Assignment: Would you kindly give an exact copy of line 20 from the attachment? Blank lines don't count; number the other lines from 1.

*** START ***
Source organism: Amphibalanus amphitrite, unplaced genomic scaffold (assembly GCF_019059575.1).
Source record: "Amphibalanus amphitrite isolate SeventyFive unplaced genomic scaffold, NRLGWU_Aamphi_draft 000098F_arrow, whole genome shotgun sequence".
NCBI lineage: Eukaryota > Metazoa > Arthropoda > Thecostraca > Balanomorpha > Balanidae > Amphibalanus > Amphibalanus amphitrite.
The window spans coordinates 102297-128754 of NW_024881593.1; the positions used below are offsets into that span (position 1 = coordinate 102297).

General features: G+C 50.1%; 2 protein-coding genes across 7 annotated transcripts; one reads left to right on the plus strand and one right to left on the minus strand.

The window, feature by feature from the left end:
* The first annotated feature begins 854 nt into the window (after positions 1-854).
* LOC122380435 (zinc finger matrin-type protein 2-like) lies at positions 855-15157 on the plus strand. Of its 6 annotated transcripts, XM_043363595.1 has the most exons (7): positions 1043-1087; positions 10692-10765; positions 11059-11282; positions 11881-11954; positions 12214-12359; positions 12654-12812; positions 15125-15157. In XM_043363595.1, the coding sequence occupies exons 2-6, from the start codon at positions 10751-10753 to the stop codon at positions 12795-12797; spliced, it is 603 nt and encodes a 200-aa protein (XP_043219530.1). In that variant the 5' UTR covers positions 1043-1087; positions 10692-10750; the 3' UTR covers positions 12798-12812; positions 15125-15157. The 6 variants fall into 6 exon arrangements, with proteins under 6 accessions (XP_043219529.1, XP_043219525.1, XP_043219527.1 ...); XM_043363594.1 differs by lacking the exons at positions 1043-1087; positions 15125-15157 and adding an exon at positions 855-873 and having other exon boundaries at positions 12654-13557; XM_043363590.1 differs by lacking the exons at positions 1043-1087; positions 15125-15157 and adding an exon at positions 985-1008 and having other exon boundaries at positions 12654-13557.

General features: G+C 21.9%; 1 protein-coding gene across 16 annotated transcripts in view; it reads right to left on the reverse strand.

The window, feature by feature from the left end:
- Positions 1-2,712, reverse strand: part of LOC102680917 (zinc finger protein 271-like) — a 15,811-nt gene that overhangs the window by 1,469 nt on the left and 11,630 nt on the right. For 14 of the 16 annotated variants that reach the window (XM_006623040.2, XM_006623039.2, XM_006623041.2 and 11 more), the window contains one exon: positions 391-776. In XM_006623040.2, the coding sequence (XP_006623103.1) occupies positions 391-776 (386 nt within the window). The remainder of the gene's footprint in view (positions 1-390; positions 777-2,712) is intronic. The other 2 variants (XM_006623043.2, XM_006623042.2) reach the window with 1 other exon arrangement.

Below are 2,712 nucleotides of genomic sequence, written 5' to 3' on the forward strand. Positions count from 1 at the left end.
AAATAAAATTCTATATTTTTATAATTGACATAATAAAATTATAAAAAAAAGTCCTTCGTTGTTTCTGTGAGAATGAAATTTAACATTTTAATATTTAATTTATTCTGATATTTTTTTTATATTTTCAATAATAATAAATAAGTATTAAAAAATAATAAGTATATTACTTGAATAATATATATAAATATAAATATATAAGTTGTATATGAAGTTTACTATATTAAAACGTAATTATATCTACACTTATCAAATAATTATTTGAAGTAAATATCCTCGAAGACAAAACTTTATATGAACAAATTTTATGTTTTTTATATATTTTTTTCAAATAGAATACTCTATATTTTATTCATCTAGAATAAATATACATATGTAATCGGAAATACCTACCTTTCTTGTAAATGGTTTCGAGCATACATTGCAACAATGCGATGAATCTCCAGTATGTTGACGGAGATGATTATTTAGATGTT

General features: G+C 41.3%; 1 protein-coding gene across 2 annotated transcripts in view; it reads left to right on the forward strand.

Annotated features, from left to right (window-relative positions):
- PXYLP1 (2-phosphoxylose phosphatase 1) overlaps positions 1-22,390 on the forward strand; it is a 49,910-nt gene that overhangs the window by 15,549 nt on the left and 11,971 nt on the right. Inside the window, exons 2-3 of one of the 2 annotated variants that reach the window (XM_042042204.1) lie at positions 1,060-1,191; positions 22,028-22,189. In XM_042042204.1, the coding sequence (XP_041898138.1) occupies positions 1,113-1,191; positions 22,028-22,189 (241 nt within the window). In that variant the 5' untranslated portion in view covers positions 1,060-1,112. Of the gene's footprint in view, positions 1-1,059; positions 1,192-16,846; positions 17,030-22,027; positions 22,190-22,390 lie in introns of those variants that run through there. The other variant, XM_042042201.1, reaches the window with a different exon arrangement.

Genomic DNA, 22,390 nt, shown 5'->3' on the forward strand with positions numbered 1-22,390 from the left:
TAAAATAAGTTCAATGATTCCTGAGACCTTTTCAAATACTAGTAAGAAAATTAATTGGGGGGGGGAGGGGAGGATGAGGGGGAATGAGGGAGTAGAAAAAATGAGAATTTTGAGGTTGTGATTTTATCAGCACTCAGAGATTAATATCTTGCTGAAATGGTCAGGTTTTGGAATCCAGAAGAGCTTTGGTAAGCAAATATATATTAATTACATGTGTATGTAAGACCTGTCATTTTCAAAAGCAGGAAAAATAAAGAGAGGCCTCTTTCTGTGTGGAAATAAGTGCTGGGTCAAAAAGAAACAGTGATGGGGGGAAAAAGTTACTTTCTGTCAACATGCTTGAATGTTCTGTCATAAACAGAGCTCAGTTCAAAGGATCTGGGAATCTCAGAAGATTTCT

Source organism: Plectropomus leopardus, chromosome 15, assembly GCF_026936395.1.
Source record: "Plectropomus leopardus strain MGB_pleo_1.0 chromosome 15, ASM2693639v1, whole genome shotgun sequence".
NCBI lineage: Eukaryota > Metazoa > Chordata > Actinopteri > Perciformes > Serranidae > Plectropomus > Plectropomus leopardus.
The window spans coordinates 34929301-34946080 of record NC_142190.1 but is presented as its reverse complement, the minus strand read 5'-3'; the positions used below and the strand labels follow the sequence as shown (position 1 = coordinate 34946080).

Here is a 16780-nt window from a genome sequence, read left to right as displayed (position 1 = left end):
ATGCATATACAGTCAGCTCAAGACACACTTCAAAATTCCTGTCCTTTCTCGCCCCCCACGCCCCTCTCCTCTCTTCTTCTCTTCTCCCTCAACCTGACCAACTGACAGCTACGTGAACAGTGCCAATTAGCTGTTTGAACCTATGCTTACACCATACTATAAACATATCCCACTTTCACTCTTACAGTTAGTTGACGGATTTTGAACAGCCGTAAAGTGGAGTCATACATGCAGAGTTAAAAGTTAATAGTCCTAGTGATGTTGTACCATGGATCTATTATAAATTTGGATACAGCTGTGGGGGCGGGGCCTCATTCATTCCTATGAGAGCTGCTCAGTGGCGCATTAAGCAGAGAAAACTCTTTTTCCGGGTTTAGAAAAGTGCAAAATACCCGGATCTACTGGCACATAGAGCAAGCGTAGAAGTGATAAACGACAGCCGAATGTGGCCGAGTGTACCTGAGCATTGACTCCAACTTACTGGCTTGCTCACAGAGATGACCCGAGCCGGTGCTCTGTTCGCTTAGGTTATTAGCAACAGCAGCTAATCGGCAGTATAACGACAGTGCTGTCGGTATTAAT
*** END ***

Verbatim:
Source record: "Plectropomus leopardus strain MGB_pleo_1.0 chromosome 15, ASM2693639v1, whole genome shotgun sequence".